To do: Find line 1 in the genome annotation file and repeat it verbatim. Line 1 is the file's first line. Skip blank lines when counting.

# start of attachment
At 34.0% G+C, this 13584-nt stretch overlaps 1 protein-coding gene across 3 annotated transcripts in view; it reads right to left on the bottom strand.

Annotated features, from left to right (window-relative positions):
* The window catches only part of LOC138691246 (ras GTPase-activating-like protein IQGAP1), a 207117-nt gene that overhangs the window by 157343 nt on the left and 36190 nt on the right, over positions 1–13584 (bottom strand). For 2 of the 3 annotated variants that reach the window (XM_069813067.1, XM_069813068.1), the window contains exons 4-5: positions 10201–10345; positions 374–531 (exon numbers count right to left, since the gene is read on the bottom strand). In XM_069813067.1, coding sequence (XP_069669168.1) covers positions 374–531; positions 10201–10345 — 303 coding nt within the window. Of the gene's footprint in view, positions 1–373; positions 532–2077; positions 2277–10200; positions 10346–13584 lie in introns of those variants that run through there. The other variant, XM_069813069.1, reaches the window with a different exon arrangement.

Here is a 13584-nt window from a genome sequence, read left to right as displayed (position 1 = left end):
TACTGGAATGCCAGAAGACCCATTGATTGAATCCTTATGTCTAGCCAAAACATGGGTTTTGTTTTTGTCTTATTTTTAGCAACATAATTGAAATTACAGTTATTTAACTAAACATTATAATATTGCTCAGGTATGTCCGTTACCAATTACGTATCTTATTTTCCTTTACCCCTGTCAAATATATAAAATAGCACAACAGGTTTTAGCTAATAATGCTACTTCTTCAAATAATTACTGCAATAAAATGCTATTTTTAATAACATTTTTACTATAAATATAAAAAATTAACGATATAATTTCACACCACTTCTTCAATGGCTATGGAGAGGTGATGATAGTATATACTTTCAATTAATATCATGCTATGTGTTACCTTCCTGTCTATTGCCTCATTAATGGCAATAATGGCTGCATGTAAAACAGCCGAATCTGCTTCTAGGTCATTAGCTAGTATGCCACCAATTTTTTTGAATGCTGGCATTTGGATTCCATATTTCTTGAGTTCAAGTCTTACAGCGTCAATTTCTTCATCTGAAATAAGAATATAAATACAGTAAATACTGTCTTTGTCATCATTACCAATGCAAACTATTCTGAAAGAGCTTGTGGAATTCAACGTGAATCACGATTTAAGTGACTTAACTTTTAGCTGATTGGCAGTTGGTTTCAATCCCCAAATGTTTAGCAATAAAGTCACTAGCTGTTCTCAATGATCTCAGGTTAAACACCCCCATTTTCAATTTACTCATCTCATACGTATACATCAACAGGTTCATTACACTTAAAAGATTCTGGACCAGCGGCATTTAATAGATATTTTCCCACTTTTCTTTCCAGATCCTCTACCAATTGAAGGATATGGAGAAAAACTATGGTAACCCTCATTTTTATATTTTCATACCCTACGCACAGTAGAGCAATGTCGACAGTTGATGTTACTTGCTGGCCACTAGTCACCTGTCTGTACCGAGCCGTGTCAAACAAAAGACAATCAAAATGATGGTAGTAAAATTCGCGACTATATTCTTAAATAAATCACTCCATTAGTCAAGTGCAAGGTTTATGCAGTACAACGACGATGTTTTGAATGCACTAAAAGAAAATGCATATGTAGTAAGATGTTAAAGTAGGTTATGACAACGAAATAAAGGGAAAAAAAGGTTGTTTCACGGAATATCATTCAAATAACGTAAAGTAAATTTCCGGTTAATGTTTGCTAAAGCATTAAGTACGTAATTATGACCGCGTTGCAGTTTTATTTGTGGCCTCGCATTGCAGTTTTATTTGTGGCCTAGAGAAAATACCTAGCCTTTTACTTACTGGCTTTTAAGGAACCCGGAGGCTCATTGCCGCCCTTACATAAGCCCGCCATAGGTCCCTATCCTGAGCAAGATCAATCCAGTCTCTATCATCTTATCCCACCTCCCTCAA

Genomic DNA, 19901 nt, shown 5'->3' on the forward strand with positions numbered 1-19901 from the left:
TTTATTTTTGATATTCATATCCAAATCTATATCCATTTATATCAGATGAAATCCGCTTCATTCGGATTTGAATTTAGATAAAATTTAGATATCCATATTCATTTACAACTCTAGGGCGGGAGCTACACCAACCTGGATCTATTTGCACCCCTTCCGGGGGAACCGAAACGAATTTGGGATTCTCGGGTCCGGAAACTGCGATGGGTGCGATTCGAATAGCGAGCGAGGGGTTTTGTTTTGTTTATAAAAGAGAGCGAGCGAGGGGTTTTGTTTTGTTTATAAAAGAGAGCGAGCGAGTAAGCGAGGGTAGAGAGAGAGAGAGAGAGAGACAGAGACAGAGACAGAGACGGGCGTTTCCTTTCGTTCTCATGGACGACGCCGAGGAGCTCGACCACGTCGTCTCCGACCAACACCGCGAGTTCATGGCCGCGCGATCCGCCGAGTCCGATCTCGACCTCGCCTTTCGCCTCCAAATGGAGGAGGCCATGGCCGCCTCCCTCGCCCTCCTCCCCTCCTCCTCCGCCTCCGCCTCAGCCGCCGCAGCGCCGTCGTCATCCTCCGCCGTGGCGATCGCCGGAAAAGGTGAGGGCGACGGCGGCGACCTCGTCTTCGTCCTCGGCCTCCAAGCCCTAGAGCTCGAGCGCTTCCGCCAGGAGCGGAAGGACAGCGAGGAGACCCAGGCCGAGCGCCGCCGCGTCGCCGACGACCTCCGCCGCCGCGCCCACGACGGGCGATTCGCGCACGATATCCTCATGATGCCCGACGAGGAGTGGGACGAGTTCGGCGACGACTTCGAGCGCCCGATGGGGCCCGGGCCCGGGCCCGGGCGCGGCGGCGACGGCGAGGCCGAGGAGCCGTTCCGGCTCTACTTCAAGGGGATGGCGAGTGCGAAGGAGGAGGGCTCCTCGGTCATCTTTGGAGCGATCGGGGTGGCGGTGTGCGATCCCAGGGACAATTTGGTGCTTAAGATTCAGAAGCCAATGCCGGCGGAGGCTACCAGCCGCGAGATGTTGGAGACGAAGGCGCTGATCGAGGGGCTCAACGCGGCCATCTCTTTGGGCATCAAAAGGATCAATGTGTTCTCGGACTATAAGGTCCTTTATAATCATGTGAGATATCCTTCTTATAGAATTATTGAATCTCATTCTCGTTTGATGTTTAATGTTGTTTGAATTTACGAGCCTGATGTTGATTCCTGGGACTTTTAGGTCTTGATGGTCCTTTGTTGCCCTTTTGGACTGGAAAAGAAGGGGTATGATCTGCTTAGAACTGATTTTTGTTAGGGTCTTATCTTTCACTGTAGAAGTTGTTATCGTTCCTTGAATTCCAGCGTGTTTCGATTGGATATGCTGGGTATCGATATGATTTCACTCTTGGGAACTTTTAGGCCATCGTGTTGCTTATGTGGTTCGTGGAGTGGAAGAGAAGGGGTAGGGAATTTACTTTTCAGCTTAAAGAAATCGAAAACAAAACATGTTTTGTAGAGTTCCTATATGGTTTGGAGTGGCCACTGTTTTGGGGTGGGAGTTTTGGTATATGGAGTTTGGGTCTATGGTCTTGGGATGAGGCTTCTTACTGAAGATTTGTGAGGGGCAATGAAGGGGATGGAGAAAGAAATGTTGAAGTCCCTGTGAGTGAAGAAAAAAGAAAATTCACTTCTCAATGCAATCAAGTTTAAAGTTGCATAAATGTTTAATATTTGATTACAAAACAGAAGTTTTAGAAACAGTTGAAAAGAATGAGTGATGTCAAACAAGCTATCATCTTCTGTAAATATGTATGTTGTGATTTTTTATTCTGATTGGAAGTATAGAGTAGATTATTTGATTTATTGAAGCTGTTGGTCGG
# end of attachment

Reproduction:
At 34.0% G+C, this 13584-nt stretch overlaps 1 protein-coding gene across 3 annotated transcripts in view; it reads right to left on the bottom strand.